I saw something somewhere that said women with metabolic syndrome are more likely to have low back pain. I have both. What's the connection?
The question has been raised: is there a link between metabolic syndrome and low back pain? Any condition that can reduce or restrict physical activity has the potential to contribute to weight gain, diabetes, and low back pain. In a recent study from Japan, researchers investigated the relationship and prevalence between metabolic syndrome and low back pain. They paid close attention to the differences between men and women's health.
Metabolic syndrome is a combination of medical disorders that, when occurring together, increase the risk of developing cardiovascular disease and diabetes. Different groups (e.g., American Heart Association, International Diabetes Federation, National Cholesterol Education Program) have varied criteria to define metabolic syndrome. Most at least include these three: 1) raised blood pressure, 2) central obesity (increased waist circumference), and 3) abnormal cholesterol levels.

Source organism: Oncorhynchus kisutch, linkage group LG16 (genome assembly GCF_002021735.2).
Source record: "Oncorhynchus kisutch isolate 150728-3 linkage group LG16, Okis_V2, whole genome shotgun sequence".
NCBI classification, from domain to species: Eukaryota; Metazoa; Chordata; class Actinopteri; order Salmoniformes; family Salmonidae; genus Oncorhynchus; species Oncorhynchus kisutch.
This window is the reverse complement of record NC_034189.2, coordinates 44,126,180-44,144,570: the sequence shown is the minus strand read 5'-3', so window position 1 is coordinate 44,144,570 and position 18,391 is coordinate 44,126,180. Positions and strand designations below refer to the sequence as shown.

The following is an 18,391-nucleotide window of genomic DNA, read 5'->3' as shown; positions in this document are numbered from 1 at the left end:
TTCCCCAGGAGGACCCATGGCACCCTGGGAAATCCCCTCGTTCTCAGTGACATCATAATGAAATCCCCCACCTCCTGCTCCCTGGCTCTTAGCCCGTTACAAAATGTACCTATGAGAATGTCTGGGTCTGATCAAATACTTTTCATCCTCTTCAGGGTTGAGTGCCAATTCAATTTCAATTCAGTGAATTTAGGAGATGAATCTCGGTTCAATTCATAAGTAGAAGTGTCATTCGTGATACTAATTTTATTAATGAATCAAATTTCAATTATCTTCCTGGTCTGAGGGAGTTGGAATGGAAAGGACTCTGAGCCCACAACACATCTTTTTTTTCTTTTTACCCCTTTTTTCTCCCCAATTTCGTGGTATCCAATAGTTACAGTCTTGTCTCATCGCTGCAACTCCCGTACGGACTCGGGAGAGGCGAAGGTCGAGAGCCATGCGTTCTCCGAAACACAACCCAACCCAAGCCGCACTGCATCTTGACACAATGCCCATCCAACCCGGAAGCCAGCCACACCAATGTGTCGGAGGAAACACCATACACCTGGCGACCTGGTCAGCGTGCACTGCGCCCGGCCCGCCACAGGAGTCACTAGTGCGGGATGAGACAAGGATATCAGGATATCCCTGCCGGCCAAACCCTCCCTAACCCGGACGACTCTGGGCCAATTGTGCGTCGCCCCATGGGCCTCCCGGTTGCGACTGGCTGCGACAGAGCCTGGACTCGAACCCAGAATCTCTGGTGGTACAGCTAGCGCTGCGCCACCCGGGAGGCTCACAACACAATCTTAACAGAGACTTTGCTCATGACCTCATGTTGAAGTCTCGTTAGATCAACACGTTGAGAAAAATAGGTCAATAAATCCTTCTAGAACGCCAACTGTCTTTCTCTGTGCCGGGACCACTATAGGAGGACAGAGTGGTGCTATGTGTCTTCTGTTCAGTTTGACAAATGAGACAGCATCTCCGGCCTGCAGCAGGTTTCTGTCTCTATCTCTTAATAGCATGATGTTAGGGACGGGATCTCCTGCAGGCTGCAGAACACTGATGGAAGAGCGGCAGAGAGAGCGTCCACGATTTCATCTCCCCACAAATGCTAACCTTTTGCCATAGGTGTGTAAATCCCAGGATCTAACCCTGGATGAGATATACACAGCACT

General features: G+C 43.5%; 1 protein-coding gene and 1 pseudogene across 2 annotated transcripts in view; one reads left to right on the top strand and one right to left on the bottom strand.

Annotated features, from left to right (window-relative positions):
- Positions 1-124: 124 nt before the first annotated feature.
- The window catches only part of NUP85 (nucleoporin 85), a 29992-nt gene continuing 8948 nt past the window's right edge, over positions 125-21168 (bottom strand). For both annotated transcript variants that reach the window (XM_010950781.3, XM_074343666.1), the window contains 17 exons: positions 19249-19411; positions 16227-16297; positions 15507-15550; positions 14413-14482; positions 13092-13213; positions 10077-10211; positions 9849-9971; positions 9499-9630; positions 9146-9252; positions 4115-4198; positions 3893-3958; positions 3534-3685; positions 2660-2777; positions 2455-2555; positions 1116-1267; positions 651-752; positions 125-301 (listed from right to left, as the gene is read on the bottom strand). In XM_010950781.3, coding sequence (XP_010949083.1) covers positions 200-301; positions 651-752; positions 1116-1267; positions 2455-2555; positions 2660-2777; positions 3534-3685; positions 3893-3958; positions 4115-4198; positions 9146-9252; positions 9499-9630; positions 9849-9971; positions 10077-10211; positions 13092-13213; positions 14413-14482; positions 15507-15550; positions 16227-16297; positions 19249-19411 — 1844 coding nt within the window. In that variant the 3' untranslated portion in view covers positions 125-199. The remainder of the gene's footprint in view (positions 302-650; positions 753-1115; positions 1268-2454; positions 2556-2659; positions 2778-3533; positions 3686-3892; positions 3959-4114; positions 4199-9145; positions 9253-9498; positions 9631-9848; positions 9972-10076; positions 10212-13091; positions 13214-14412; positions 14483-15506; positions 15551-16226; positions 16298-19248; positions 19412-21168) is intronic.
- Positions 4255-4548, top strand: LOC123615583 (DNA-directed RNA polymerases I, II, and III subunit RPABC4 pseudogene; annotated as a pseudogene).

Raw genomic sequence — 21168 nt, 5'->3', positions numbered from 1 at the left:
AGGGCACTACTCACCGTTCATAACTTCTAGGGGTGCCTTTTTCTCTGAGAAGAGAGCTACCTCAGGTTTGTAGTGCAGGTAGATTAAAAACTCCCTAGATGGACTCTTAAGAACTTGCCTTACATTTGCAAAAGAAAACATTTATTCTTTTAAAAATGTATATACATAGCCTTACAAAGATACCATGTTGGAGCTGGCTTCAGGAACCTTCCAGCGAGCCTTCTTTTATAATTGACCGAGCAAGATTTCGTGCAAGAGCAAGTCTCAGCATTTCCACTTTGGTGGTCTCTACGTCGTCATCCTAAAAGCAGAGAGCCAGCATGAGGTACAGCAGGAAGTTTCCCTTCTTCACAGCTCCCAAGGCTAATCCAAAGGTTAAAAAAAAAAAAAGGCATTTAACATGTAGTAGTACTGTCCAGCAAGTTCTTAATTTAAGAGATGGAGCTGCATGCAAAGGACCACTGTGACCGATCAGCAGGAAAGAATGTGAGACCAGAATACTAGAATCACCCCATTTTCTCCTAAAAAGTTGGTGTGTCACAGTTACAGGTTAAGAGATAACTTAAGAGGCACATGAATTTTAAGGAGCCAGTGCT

Statistical analysis showed that obese women with metabolic syndrome were more likely to develop low back pain compared with obese men with metabolic syndrome. This difference looked more like a tendency toward low back pain among women than a significant trend.
Why the difference between men and women? Scientists suspect female-specific hormones and menopausal status have something to do with it. Women who are postmenopausal are also older, have reduced estrogen levels, and elevated blood pressure. Lower estrogen levels also contribute to decreased bone density, which in turn, can lead to low back pain.
The transition from premenopause to postmenopause estrogen-deficient status is associated with the emergence of many features of the metabolic syndrome, such as central obesity (intraabdominal body fat), insulin resistance, and dyslipidemia, which are also known to be risk factors for heart disease. The prevalence of the metabolic syndrome increases with menopause and may partially explain the apparent acceleration of heart disease after menopause as well.